We feel the need to update our clients on an especially vicious virus threat that we have now seen at several companies over the last few days. We're talking about "Cryptolocker," a malware program that encrypts users' files and holds them for ransom. Please read on to learn more about the virus, what to do if you contract it, and how to prevent falling prey to it in the first place.
How Cryptolocker Works
When Cryptolocker installs itself on a victim's computer, it proceeds to encrypt the victim's files and all network files to which the victim's computer has access, rendering them inaccessible. Then, the victim is given the message displayed to the left, which tells him or her that the only way to decrypt the affected files is to retrieve the decryption key from the criminals responsible for the malware. And, of course, they want the victim to pay a ransom--to the tune of up to $300--within a set amount of time, otherwise the decryption key will be destroyed for good.
Unfortunately, they aren't bluffing. The encryption Cryptolocker uses is extremely strong, making it virtually impossible to decrypt the victim's files. Plus, as has been widely reported and as we've seen ourselves, paying the ransom, for the time being at least, actually works. Once the criminals receive secure payment (thankfully, the payment methods they offer do make the victim's account information untraceable), the files start to decrypt.
What To Do If You Become Infected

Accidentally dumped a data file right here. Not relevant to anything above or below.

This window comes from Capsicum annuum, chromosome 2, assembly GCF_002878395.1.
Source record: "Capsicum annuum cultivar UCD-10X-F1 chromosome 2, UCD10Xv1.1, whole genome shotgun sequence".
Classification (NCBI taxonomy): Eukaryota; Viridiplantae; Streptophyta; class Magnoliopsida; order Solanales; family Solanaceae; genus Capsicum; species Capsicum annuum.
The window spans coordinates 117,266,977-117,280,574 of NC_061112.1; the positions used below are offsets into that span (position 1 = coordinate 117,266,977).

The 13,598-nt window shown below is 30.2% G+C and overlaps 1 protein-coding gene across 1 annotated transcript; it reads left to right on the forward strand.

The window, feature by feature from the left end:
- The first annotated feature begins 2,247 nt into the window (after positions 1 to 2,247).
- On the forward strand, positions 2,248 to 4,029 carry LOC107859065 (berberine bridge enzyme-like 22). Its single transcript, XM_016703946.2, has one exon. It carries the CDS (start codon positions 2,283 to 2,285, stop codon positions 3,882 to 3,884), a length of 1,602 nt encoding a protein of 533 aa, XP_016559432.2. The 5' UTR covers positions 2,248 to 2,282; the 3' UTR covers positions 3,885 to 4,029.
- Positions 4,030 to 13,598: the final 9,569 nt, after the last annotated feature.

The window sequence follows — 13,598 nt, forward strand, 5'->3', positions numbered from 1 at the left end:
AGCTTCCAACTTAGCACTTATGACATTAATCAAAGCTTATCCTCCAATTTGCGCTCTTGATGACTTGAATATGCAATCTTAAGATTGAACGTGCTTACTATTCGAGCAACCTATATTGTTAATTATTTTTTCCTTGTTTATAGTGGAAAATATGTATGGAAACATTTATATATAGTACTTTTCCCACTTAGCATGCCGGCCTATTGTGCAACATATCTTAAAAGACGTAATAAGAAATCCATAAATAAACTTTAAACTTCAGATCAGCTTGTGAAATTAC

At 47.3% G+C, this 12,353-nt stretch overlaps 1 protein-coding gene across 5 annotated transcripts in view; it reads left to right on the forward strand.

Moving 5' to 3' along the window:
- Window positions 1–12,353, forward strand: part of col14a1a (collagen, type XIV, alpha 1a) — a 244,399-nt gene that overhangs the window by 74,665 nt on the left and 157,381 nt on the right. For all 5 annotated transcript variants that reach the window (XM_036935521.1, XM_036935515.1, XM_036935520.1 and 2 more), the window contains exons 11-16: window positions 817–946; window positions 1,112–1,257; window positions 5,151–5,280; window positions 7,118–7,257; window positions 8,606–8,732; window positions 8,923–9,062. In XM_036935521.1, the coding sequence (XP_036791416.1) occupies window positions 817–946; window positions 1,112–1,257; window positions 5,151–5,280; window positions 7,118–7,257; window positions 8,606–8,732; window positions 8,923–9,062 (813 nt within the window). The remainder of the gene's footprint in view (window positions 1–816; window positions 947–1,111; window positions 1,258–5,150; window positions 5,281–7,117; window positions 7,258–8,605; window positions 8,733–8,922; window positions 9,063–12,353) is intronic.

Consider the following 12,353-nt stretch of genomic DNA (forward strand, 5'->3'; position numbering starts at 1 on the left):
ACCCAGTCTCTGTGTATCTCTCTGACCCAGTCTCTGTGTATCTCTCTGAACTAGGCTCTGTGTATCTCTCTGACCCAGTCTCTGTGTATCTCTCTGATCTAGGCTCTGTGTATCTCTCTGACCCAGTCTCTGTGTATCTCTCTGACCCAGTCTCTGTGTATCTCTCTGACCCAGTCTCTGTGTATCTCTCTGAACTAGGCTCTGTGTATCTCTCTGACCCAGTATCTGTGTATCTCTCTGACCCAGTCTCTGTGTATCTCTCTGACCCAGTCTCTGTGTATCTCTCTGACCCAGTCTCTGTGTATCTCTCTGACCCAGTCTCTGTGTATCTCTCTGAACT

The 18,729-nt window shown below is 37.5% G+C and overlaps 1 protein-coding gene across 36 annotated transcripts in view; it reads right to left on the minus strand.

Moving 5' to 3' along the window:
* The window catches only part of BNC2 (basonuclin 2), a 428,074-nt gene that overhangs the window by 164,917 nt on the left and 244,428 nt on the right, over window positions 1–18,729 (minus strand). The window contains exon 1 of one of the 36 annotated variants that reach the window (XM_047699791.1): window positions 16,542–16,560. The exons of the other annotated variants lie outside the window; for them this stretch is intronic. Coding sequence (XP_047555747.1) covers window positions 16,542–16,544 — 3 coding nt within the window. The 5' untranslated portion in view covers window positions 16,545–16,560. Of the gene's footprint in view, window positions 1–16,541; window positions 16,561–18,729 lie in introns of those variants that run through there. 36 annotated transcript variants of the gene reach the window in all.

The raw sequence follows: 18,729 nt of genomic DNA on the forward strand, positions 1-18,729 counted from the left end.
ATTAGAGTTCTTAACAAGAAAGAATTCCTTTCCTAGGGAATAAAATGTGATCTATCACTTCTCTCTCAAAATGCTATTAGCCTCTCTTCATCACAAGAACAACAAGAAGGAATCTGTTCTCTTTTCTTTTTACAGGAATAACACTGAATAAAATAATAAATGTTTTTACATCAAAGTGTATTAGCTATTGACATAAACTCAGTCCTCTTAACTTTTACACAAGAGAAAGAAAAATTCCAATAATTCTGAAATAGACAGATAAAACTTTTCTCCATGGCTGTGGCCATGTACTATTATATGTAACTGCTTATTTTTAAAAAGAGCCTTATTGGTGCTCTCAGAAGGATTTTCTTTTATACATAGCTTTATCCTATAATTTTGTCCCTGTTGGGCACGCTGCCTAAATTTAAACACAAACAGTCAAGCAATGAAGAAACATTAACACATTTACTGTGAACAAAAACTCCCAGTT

If you become infected, call us immediately. We can help you diagnose the severity of the encryption that has happened, instruct you on how to prevent the encryption from spreading across your network, and help you weigh the risks of paying the ransom against restoring your files from backups.
How To Prevent Infection
A good number of victims have reported email attachments as the main carrier of this virus. It seems that at least one tactic the criminals have used has been to send fraudulent emails posing as customer complaints. Victims open these emails and their attachments, and the headache begins.
Still, as word gets out about Cryptolocker, those responsible may start using different tactics. The botom line is that the best defenses against this sort of thing are vigilance and a good backup strategy.
Do not open email attachments or click on email links unless you are absolutely, 100% sure they are legitimate. Do not click on pop-up windows you did not expect to show up while browsing the web. And, to protect yourself in the event that you do become infected, always have good backup solutions in place so that you have the option of restoring your files from recent backups instead of paying the ransom.
As always, please do not hesitate to contact us with questions.